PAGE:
Somewhere in the first half of the last decade, I came across a Seattle Magazine article by Knute Berger, who now writes for the local news website Crosscut. In the piece, which concerned home buying in Seattle, he described the kind of person who looks to buy a home in Columbia City, which then had become the next stop for gentrification after the Central District, as a pioneer. I recall exactly how this description struck me—the images it provoked. In US history, pioneers are never black or Native Americans; they are white people escaping expensive land and searching for cheap or free land in areas that have, precisely, no white people.
At the time, Berger wrote his piece, about 75 percent of the residents in Columbia City were non-white. The neighborhood was also working class. By calling the home buyer a pioneer, he was making it clear that his audience, the group he was writing to, was white.
I recall all this because Seattle Times' Nicole Brodeur's column about a recent shooting that happened in Columbia City's business district (which now has a PCC market, a Rudy’s barbershop, a Pagliacci Pizza, and a Molly Moon’s) and its impact on the community's sense of safety, "Shooting a ‘reality check’ for changing Columbia City," is very much like Berger's old Seattle Magazine piece. It was written with whites in mind. That is to say, the people she imagined who would read her post were all white. They seem to crowd her imagination.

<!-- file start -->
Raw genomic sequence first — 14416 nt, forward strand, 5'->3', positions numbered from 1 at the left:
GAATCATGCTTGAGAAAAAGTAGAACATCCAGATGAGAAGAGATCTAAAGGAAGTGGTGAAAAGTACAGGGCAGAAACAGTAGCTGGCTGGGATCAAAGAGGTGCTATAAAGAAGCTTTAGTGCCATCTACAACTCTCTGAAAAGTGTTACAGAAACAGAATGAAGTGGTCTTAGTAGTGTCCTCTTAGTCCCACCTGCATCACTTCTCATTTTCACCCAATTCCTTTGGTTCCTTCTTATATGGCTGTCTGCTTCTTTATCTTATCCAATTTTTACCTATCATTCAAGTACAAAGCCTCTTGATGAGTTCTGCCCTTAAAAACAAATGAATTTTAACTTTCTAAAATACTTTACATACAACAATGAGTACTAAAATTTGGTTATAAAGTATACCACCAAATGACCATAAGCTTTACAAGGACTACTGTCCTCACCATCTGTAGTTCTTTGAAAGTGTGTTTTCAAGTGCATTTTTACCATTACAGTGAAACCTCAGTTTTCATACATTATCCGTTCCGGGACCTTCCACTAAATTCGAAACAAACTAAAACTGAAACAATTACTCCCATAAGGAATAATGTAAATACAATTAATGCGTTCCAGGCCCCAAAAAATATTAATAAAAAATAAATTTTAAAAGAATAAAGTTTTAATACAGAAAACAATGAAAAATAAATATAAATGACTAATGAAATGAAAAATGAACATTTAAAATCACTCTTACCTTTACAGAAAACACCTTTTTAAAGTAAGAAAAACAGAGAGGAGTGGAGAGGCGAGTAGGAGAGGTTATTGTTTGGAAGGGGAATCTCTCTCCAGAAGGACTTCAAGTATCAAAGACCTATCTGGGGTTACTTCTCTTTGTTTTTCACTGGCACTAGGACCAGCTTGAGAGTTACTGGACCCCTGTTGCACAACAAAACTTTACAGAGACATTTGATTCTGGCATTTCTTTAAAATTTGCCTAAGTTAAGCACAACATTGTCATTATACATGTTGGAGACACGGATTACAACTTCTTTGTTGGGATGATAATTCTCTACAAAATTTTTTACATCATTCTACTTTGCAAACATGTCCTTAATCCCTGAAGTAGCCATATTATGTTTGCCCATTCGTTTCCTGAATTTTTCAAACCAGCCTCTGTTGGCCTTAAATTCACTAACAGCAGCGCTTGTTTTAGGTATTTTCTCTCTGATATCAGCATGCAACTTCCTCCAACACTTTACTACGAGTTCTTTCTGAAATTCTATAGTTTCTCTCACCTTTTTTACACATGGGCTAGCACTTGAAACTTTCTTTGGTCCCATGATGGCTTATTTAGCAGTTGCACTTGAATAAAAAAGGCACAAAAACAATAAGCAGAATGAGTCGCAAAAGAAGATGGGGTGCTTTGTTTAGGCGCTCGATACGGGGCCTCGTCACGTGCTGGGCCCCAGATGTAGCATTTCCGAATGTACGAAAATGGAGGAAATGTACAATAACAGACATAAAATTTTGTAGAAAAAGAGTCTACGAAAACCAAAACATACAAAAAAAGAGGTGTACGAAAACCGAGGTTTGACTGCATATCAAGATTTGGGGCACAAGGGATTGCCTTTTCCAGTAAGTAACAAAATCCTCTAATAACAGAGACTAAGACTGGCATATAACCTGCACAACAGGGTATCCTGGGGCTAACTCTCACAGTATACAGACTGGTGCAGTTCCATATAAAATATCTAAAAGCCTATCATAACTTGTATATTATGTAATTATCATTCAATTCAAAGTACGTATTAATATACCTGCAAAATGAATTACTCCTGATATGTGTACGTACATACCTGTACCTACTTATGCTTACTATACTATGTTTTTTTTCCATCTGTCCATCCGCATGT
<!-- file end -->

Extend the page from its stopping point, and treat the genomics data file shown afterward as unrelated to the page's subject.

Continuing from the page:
Let's think about this for a moment. If there was one black or brown or Asian person in Brodeur's imaginary audience, then she would not have written this line: "...the 43 rounds that flew June 5 seemed to carry a message for the residents and businesses of Columbia City: not so fast."
What else can this mean? This "not so fast"? She is saying that this neighborhood, even with its Molly Moon’s Ice Cream joint, and rising home values, its light rail station, is not white enough yet. The old neighborhood of blacks—with their crimes, their ghetto ways, their culture of poverty—are still "making themselves known." At the end of the post, she mentions that Columbia City was a place people passed through, and not what it is now: a popular destination. But it was a destination for many people: the city had black bars, black barber shops, black restaurants, and black night clubs. There were also lots of Asian, black African, and Latino businesses here. The owners of these places where not just standing around watching cars pass by.
As Sharon H. Chang explained in her South Seattle Emerald post, "Brodeur managed to casually pen a piece that zipped from 'objective coverage' to radicalize damning, White panic, and colonial entitlement."
A quick lesson about writing: Brodeur's piece would have been more thoughtful if the readers in her mind were not just one color; if she also saw a black or Asian or Latino person looking over her shoulder as she composed a post. Every writer imagines his or her readers. The question is: Who are these readers?